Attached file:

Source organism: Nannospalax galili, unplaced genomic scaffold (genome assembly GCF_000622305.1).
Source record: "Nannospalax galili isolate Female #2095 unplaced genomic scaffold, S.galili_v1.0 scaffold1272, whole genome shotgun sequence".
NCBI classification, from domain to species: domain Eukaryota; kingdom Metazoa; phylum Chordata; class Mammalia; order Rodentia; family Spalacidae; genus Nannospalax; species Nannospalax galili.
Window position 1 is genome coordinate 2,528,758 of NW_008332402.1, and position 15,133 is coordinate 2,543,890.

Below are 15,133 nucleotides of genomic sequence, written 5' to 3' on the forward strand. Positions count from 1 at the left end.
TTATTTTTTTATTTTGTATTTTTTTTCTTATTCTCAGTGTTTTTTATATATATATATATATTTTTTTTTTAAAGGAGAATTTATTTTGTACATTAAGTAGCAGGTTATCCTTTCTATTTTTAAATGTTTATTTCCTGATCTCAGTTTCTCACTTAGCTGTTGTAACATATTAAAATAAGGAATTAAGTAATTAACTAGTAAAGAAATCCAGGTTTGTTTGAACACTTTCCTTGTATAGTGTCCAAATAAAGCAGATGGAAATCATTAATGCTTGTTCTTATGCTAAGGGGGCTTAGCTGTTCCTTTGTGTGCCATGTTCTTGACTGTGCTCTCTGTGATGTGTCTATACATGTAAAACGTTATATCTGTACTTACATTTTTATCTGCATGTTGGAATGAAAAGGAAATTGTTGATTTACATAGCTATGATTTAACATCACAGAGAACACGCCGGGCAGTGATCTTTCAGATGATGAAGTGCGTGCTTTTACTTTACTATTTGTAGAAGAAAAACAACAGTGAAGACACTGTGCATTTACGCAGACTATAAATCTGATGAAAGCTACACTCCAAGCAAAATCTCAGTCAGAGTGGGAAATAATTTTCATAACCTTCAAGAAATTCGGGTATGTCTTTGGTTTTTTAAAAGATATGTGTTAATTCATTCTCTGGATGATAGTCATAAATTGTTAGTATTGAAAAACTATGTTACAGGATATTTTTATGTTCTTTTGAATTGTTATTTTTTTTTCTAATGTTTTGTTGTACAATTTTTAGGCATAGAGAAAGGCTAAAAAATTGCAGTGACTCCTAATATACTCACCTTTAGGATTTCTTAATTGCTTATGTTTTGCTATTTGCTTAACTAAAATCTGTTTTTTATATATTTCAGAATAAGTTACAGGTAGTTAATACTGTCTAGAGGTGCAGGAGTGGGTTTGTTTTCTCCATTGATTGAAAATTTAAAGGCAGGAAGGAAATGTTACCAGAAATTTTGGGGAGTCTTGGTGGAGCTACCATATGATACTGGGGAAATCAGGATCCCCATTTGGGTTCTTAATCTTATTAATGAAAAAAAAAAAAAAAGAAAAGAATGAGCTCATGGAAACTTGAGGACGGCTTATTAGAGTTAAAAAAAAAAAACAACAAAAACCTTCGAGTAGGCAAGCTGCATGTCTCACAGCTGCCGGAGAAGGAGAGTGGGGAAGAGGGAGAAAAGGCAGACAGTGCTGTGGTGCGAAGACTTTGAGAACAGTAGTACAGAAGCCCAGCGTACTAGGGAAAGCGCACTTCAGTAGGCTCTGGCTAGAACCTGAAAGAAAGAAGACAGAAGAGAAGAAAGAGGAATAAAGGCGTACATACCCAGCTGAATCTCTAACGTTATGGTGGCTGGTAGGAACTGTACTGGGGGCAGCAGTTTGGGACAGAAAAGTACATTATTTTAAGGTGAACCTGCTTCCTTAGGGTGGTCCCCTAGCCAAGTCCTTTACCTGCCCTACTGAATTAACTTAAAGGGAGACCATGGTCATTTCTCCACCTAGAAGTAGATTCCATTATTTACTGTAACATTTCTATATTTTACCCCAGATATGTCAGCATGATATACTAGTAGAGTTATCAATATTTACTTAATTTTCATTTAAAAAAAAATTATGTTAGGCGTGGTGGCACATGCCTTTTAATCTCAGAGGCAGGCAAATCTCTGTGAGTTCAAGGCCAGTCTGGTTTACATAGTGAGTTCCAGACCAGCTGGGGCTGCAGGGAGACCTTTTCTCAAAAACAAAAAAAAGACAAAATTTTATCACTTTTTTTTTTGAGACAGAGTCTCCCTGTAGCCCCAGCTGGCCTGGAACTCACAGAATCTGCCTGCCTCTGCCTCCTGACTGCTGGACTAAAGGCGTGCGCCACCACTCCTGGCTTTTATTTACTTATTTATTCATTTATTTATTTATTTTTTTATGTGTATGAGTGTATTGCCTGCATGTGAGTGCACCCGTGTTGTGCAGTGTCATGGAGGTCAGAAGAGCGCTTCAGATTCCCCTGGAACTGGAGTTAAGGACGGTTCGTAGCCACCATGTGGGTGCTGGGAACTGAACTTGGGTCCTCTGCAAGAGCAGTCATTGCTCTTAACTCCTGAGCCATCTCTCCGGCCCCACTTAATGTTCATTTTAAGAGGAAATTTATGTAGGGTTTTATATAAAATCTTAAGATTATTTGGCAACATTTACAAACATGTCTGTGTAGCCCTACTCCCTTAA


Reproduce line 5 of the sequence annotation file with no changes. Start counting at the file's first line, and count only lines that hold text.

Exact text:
Below are 15,133 nucleotides of genomic sequence, written 5' to 3' on the forward strand. Positions count from 1 at the left end.